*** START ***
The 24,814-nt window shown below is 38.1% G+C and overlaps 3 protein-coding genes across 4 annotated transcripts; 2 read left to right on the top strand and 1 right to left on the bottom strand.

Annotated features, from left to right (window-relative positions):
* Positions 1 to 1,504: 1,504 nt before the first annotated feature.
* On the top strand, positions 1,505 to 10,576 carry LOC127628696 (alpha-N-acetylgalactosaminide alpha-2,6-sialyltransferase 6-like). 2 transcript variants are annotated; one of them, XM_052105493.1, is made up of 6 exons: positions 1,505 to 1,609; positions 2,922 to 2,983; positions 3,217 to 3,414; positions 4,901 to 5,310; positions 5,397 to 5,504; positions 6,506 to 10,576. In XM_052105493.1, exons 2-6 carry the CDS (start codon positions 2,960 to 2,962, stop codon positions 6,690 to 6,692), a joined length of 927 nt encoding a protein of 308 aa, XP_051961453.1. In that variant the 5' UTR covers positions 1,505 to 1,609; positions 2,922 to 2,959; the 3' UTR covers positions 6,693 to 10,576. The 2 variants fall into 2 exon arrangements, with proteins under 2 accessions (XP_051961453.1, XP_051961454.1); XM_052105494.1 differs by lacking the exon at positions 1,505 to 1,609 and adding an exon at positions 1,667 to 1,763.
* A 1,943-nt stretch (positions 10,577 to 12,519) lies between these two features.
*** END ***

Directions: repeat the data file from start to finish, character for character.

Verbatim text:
The 24,814-nt window shown below is 38.1% G+C and overlaps 3 protein-coding genes across 4 annotated transcripts; 2 read left to right on the top strand and 1 right to left on the bottom strand.

Annotated features, from left to right (window-relative positions):
* Positions 1 to 1,504: 1,504 nt before the first annotated feature.
* On the top strand, positions 1,505 to 10,576 carry LOC127628696 (alpha-N-acetylgalactosaminide alpha-2,6-sialyltransferase 6-like). 2 transcript variants are annotated; one of them, XM_052105493.1, is made up of 6 exons: positions 1,505 to 1,609; positions 2,922 to 2,983; positions 3,217 to 3,414; positions 4,901 to 5,310; positions 5,397 to 5,504; positions 6,506 to 10,576. In XM_052105493.1, exons 2-6 carry the CDS (start codon positions 2,960 to 2,962, stop codon positions 6,690 to 6,692), a joined length of 927 nt encoding a protein of 308 aa, XP_051961453.1. In that variant the 5' UTR covers positions 1,505 to 1,609; positions 2,922 to 2,959; the 3' UTR covers positions 6,693 to 10,576. The 2 variants fall into 2 exon arrangements, with proteins under 2 accessions (XP_051961453.1, XP_051961454.1); XM_052105494.1 differs by lacking the exon at positions 1,505 to 1,609 and adding an exon at positions 1,667 to 1,763.
* A 1,943-nt stretch (positions 10,577 to 12,519) lies between these two features.